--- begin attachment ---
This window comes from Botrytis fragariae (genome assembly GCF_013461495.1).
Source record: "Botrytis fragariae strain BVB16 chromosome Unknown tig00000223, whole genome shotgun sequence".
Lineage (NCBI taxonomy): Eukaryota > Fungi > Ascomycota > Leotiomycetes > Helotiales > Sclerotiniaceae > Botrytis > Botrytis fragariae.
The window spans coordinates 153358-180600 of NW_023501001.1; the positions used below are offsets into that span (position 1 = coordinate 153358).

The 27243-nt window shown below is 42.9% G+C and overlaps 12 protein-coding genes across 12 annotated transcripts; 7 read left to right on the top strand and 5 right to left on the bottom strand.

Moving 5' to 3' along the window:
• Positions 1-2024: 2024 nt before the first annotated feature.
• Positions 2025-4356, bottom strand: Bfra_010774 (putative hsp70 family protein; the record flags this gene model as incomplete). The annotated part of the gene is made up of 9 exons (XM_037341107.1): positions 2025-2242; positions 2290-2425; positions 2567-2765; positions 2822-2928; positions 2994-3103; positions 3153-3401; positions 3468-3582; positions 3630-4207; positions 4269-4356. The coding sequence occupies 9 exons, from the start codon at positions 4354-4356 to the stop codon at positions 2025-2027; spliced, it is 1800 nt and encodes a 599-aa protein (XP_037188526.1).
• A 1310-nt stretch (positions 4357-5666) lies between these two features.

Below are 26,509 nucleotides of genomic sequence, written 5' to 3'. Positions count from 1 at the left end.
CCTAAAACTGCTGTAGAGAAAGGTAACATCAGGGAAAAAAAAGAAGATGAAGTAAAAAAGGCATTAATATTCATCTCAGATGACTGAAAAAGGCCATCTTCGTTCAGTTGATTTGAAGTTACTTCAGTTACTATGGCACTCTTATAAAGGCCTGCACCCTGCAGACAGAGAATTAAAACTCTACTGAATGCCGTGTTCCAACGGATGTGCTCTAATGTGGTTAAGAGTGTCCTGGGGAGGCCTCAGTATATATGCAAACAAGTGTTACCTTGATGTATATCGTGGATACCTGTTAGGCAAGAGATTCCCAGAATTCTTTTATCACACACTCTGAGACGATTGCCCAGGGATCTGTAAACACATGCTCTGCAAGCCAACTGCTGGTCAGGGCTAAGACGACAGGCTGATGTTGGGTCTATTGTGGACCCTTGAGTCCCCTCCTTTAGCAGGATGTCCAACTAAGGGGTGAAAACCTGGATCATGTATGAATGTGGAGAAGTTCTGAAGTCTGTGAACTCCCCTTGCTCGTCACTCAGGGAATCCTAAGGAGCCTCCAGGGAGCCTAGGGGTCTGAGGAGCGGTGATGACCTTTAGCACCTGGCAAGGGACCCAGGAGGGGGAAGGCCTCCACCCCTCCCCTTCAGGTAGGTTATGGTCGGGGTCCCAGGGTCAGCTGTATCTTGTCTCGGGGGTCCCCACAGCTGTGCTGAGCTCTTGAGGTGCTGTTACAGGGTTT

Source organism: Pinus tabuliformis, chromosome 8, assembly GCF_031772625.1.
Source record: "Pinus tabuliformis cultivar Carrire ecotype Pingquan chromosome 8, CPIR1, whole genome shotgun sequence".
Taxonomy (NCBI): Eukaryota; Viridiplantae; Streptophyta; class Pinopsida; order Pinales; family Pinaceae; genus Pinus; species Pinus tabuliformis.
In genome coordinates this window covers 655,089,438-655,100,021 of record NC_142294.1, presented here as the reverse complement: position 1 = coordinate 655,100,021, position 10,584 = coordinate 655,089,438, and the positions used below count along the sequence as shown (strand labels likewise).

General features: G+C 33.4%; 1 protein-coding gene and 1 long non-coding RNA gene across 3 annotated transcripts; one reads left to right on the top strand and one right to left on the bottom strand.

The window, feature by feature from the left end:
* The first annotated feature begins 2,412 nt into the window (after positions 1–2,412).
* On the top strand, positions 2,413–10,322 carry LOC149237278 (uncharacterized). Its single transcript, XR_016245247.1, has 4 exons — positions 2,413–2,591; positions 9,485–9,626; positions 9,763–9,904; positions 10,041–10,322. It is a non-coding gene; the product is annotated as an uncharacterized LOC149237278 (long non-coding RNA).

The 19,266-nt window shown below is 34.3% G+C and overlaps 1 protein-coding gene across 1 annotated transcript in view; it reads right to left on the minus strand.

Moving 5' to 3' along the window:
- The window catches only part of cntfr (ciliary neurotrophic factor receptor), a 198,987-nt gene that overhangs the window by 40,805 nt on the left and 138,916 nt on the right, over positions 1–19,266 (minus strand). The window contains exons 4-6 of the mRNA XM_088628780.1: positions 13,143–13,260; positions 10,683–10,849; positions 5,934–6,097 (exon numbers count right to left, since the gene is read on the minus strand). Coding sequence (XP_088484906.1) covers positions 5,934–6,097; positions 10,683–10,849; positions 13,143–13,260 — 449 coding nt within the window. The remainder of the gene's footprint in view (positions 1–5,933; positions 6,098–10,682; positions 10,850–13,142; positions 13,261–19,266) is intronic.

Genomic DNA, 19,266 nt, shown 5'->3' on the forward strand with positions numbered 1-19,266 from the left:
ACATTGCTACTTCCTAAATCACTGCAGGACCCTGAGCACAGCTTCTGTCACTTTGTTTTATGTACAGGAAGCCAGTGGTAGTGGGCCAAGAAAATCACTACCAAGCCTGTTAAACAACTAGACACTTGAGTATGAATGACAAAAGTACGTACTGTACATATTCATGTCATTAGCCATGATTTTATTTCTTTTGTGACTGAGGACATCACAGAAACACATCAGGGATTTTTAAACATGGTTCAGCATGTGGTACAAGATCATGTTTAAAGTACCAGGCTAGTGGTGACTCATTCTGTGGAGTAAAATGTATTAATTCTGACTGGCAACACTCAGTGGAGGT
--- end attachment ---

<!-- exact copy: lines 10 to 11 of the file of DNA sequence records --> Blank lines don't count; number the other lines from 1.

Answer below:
Below are 26,509 nucleotides of genomic sequence, written 5' to 3'. Positions count from 1 at the left end.
CCTAAAACTGCTGTAGAGAAAGGTAACATCAGGGAAAAAAAAGAAGATGAAGTAAAAAAGGCATTAATATTCATCTCAGATGACTGAAAAAGGCCATCTTCGTTCAGTTGATTTGAAGTTACTTCAGTTACTATGGCACTCTTATAAAGGCCTGCACCCTGCAGACAGAGAATTAAAACTCTACTGAATGCCGTGTTCCAACGGATGTGCTCTAATGTGGTTAAGAGTGTCCTGGGGAGGCCTCAGTATATATGCAAACAAGTGTTACCTTGATGTATATCGTGGATACCTGTTAGGCAAGAGATTCCCAGAATTCTTTTATCACACACTCTGAGACGATTGCCCAGGGATCTGTAAACACATGCTCTGCAAGCCAACTGCTGGTCAGGGCTAAGACGACAGGCTGATGTTGGGTCTATTGTGGACCCTTGAGTCCCCTCCTTTAGCAGGATGTCCAACTAAGGGGTGAAAACCTGGATCATGTATGAATGTGGAGAAGTTCTGAAGTCTGTGAACTCCCCTTGCTCGTCACTCAGGGAATCCTAAGGAGCCTCCAGGGAGCCTAGGGGTCTGAGGAGCGGTGATGACCTTTAGCACCTGGCAAGGGACCCAGGAGGGGGAAGGCCTCCACCCCTCCCCTTCAGGTAGGTTATGGTCGGGGTCCCAGGGTCAGCTGTATCTTGTCTCGGGGGTCCCCACAGCTGTGCTGAGCTCTTGAGGTGCTGTTACAGGGTTT